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Pharmacy Outlook: Sheila Arquette, NASP

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Sheila Arquette

The COVID-19 pandemic has altered life as we know it and impacted each of us in a very personal way. The scale and magnitude of the pandemic brought sudden and unexpected challenges and opportunities for all specialty pharmacy stakeholders. As we look to the future, we must consider the impacts the COVID-19 pandemic has had on the entire specialty pharmacy industry.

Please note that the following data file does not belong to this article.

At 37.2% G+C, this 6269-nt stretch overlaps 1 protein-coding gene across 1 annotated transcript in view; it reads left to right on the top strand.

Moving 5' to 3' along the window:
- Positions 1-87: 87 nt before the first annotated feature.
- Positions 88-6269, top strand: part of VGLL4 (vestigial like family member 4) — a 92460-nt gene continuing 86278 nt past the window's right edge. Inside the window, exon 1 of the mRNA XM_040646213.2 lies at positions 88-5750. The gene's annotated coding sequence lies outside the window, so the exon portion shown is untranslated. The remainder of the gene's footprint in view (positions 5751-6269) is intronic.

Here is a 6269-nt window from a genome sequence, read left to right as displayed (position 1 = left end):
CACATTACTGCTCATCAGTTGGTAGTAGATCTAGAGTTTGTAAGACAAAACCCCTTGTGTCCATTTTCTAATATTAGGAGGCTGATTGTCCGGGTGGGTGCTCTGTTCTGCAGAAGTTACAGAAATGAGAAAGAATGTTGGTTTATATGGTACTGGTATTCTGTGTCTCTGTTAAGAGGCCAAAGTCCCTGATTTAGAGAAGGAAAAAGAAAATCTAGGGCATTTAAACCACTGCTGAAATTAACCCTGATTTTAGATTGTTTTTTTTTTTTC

Specialty pharmacy was perfectly positioned to support the remote management of patients prior to the COVID-19 pandemic. Specialty pharmacy’s established business model and infrastructure supports centralized prescription fulfillment, including dispensing and delivery; remote patient and disease management; and patient-centric care coordination involving all stakeholders. When the pandemic was declared, safeguarding the health and safety of pharmacy staff was paramount to ensuring patients continued to receive their medications and critical clinical and product support services without interruption. An immediate evaluation of pharmacy access points was performed with mobilization of patient-facing, call center staff to work from home to mitigate the risk of exposure for pharmacy personnel who must be on site, and dispensing, shipping and delivery redundancies were built into operating processes. This was a significant change and challenge for most. The need for increased supply chain flexibility and the expanded use of technology to communicate with patients and health care providers was also quickly realized and implemented. The use of text messaging, portals and online and contactless services increased and continues to be refined to meet our rapidly evolving needs as the pandemic continues. These changes are likely to persist and transform the industry in the future.